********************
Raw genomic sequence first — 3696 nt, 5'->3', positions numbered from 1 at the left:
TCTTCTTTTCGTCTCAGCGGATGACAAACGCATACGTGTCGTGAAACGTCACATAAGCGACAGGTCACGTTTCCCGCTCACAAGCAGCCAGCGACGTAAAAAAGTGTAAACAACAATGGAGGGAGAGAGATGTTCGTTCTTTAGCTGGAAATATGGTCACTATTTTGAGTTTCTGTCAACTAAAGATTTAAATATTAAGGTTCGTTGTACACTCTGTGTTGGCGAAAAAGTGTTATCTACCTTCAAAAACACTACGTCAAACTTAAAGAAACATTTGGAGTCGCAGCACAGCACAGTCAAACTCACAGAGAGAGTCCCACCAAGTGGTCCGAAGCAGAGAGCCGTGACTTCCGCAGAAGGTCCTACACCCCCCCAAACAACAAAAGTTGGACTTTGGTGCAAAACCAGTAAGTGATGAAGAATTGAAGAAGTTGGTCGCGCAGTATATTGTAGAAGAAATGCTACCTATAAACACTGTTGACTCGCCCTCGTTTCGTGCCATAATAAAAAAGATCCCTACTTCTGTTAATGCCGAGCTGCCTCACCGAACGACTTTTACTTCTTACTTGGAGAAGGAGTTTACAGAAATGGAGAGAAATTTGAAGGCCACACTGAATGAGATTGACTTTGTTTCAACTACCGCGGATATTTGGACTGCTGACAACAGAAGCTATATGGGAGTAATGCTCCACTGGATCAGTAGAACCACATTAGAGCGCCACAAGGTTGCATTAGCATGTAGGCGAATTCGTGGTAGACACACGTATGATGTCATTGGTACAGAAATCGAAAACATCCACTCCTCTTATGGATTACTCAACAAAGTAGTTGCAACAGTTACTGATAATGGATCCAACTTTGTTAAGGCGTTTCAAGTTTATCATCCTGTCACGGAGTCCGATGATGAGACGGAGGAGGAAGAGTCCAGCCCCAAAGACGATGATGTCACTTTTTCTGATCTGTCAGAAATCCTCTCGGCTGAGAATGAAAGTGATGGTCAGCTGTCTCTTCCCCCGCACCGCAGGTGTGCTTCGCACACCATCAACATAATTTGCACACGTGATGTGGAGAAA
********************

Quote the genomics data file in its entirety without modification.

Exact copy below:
Raw genomic sequence first — 3696 nt, 5'->3', positions numbered from 1 at the left:
TCTTCTTTTCGTCTCAGCGGATGACAAACGCATACGTGTCGTGAAACGTCACATAAGCGACAGGTCACGTTTCCCGCTCACAAGCAGCCAGCGACGTAAAAAAGTGTAAACAACAATGGAGGGAGAGAGATGTTCGTTCTTTAGCTGGAAATATGGTCACTATTTTGAGTTTCTGTCAACTAAAGATTTAAATATTAAGGTTCGTTGTACACTCTGTGTTGGCGAAAAAGTGTTATCTACCTTCAAAAACACTACGTCAAACTTAAAGAAACATTTGGAGTCGCAGCACAGCACAGTCAAACTCACAGAGAGAGTCCCACCAAGTGGTCCGAAGCAGAGAGCCGTGACTTCCGCAGAAGGTCCTACACCCCCCCAAACAACAAAAGTTGGACTTTGGTGCAAAACCAGTAAGTGATGAAGAATTGAAGAAGTTGGTCGCGCAGTATATTGTAGAAGAAATGCTACCTATAAACACTGTTGACTCGCCCTCGTTTCGTGCCATAATAAAAAAGATCCCTACTTCTGTTAATGCCGAGCTGCCTCACCGAACGACTTTTACTTCTTACTTGGAGAAGGAGTTTACAGAAATGGAGAGAAATTTGAAGGCCACACTGAATGAGATTGACTTTGTTTCAACTACCGCGGATATTTGGACTGCTGACAACAGAAGCTATATGGGAGTAATGCTCCACTGGATCAGTAGAACCACATTAGAGCGCCACAAGGTTGCATTAGCATGTAGGCGAATTCGTGGTAGACACACGTATGATGTCATTGGTACAGAAATCGAAAACATCCACTCCTCTTATGGATTACTCAACAAAGTAGTTGCAACAGTTACTGATAATGGATCCAACTTTGTTAAGGCGTTTCAAGTTTATCATCCTGTCACGGAGTCCGATGATGAGACGGAGGAGGAAGAGTCCAGCCCCAAAGACGATGATGTCACTTTTTCTGATCTGTCAGAAATCCTCTCGGCTGAGAATGAAAGTGATGGTCAGCTGTCTCTTCCCCCGCACCGCAGGTGTGCTTCGCACACCATCAACATAATTTGCACACGTGATGTGGAGAAA